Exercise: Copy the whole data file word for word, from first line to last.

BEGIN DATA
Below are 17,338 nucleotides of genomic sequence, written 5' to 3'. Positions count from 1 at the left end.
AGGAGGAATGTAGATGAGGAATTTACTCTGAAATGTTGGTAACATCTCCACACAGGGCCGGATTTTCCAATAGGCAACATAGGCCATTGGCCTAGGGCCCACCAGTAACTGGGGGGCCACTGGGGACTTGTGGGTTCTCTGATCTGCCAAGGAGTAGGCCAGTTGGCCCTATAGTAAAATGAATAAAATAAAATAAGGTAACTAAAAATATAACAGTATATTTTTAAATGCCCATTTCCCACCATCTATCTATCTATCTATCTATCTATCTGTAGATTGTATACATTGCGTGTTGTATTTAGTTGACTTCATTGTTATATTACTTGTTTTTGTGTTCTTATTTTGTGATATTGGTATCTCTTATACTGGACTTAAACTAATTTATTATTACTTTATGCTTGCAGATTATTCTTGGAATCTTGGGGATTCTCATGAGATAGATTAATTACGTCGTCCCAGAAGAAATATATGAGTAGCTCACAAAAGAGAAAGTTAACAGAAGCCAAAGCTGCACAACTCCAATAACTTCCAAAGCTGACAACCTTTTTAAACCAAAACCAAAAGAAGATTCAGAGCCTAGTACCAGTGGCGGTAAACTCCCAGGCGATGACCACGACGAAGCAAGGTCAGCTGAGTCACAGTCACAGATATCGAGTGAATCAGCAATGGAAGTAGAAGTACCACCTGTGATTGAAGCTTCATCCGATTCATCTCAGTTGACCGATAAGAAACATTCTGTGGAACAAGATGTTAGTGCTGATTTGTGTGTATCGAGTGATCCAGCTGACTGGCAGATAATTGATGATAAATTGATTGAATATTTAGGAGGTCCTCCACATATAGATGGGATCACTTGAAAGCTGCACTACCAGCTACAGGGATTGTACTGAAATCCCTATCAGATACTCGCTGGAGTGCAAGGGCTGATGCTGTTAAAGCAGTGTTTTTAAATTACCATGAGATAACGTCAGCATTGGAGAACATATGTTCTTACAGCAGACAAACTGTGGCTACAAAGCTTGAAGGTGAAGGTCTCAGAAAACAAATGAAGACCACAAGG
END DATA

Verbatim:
Below are 17,338 nucleotides of genomic sequence, written 5' to 3'. Positions count from 1 at the left end.
AGGAGGAATGTAGATGAGGAATTTACTCTGAAATGTTGGTAACATCTCCACACAGGGCCGGATTTTCCAATAGGCAACATAGGCCATTGGCCTAGGGCCCACCAGTAACTGGGGGGCCACTGGGGACTTGTGGGTTCTCTGATCTGCCAAGGAGTAGGCCAGTTGGCCCTATAGTAAAATGAATAAAATAAAATAAGGTAACTAAAAATATAACAGTATATTTTTAAATGCCCATTTCCCACCATCTATCTATCTATCTATCTATCTATCTGTAGATTGTATACATTGCGTGTTGTATTTAGTTGACTTCATTGTTATATTACTTGTTTTTGTGTTCTTATTTTGTGATATTGGTATCTCTTATACTGGACTTAAACTAATTTATTATTACTTTATGCTTGCAGATTATTCTTGGAATCTTGGGGATTCTCATGAGATAGATTAATTACGTCGTCCCAGAAGAAATATATGAGTAGCTCACAAAAGAGAAAGTTAACAGAAGCCAAAGCTGCACAACTCCAATAACTTCCAAAGCTGACAACCTTTTTAAACCAAAACCAAAAGAAGATTCAGAGCCTAGTACCAGTGGCGGTAAACTCCCAGGCGATGACCACGACGAAGCAAGGTCAGCTGAGTCACAGTCACAGATATCGAGTGAATCAGCAATGGAAGTAGAAGTACCACCTGTGATTGAAGCTTCATCCGATTCATCTCAGTTGACCGATAAGAAACATTCTGTGGAACAAGATGTTAGTGCTGATTTGTGTGTATCGAGTGATCCAGCTGACTGGCAGATAATTGATGATAAATTGATTGAATATTTAGGAGGTCCTCCACATATAGATGGGATCACTTGAAAGCTGCACTACCAGCTACAGGGATTGTACTGAAATCCCTATCAGATACTCGCTGGAGTGCAAGGGCTGATGCTGTTAAAGCAGTGTTTTTAAATTACCATGAGATAACGTCAGCATTGGAGAACATATGTTCTTACAGCAGACAAACTGTGGCTACAAAGCTTGAAGGTGAAGGTCTCAGAAAACAAATGAAGACCACAAGG